LUOVA's Wildlife Biology research covers both basic and applied research in the disciplines listed below.
Profile & Activities
- evolutionary biology
- management of natural populations and communities
- taxonomy and systematics
- computational biology
A doctoral degree in LUOVA comprises a doctoral thesis and 40 credits of doctoral studies. The studies are divided into scientific content and transferable skills studies.
Part of the studies can be completed flexibly by presenting your research at scientific conferences, teaching, supervising/mentoring others, writing popular articles and attending relevant seminars.
Visit our study planning instructions for current doctoral students on the University's Instructions for Students pages.
The programme organises methodological courses, courses in communication skills and career planning, as well as the annul Spring Symposium where you can present your research to your peers. You can also complete doctoral-level courses from other Finnish Universities, as well as from international Universities and research institutes.
Courses in research ethics and transferable skills are offered throughout the academic year by the Doctoral School in Environmental, Food and Biological Sciences (YEB).
In addition to the doctoral thesis, 30 credits of scientific content studies and 10 credits of general competence studies must be completed.
- LUOVA degree structure (valid from 1.8.2020) (pdf)
- LUOVA degree structure (valid from 1.8.2018-31.7.2020) (pdf)
- LUOVA 40 credits acceptance form (1.8.2020-) (pdf)
- LUOVA 40 credits acceptance form (-31.7.2020) (pdf)
- Transfer rules (pdf)
Degree requirements according to the Faculty system (60 credits) are only valid until 18.12.2020
Old degree requirements are in Instructions for Students web site.
- Faculty of Biological and Environmental Sciences
- Faculty of Agriculture and Forestry
Progress of each doctoral candidate in LUOVA is monitored with the help of annual thesis committee meetings and the use of the digital platform tool THESSA.
Committee members act as mentors to doctoral candidates, guiding and providing advice throughout the whole doctoral degree and education. Membership in a thesis committee is a position of trust, and all interactions between the doctoral candidate and the thesis committee are considered confidential.
The tasks of the thesis committee are to:
- ensure that the doctoral candidate's coursework supports the thesis project and provides the expected skills
- ensure that the doctoral work is scientifically valid and suitable for a thesis project
- evaluate the progress and future plans of the thesis project including overseeing the timely graduation of the doctoral candidate
- support the doctoral candidate in both scientific and other issues, and address any potential problems, bringing these to the attention of the doctoral programme if necessary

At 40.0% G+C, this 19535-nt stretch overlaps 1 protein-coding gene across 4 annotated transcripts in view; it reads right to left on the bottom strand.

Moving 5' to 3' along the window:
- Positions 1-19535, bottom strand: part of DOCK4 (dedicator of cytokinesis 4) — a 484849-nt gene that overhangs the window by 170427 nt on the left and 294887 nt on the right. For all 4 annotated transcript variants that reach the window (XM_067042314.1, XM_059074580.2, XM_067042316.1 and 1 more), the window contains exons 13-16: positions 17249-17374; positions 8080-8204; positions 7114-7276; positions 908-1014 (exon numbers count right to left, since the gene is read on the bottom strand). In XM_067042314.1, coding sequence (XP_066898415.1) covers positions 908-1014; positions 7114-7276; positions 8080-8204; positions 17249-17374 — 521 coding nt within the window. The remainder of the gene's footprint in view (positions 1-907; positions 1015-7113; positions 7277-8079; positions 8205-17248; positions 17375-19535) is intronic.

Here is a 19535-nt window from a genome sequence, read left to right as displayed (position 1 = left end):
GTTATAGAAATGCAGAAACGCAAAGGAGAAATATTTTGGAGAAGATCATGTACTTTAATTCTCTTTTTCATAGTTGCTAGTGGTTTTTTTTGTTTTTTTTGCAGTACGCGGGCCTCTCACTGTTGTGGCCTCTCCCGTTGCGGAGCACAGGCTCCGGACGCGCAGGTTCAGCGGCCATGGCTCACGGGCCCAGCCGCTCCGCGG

- support the doctoral candidate in career planning
At least two external expert members in addition to the doctoral candidate and supervisor(s) make up the thesis committee. It is good to have these members already selected at the beginning or very early stages of your doctoral studies.
The external members must hold the necessary qualifications to assess the progress of the dissertation and research work and who are impartial in relation to the supervisor(s) and the doctoral candidate at the committee's appointment stage.
Although you and your supervisor are free to choose the external members, please bear in mind that at least one expert must hold the qualification of a docent (or equivalent) and all members must be impartial in relation you and your supervisor(s). Conflicts of interest are:
- close personal ties (family members, other relatives)
- joint research projects
- same research group
- joint funding
- joint publications in the last three years
External committee members may come from the University of Helsinki, but may also come from other universities or research institutes in Finland or abroad. It should be noted that neither LUOVA nor faculties can offer financial support for their travel expenses. It is also advisable that at least one of the group members is familiar with the requirements for a PhD degree at the University of Helsinki.
Thesis committee meetings should be held at least once a year until thesis defence, but may be organised more frequently if this is seen to be beneficial. Organising the meeting is the responsibility of the doctoral candidate. Remember to leave enough time to plan the date and time of the meeting as committee members are usually very busy and not able to reschedule their work at short notice.
Each meeting will vary in it's nature according to the progress and stage of the doctoral candidate. Each meeting should also allow time for the doctoral candidate to speak freely to the thesis committee members while his/her supervisor(s) is/are not present.
The THESSA digital platform tool sends annual automatic reminders to doctoral candidates and their supervisors regarding reporting. Annual reports are generated in THESSA and supervisors and thesis committee members read and comment on these in the annual meetings. Final conclusions are written after the meeting and the annual report is closed.
The first thesis committee meeting and report should be held and submitted within the first few months
of starting doctoral studies.
The information provided in the report is important for the the doctoral candidate, his or her supervisor(s) and the doctoral programme, where it is used in various administrative tasks and reports.
NOTE: Doctoral candidates who received their post-graduate study rights before 1.1.2019 AND/OR are not registered in THESSA should contact the doctoral programme office to discuss annual meeting reporting options.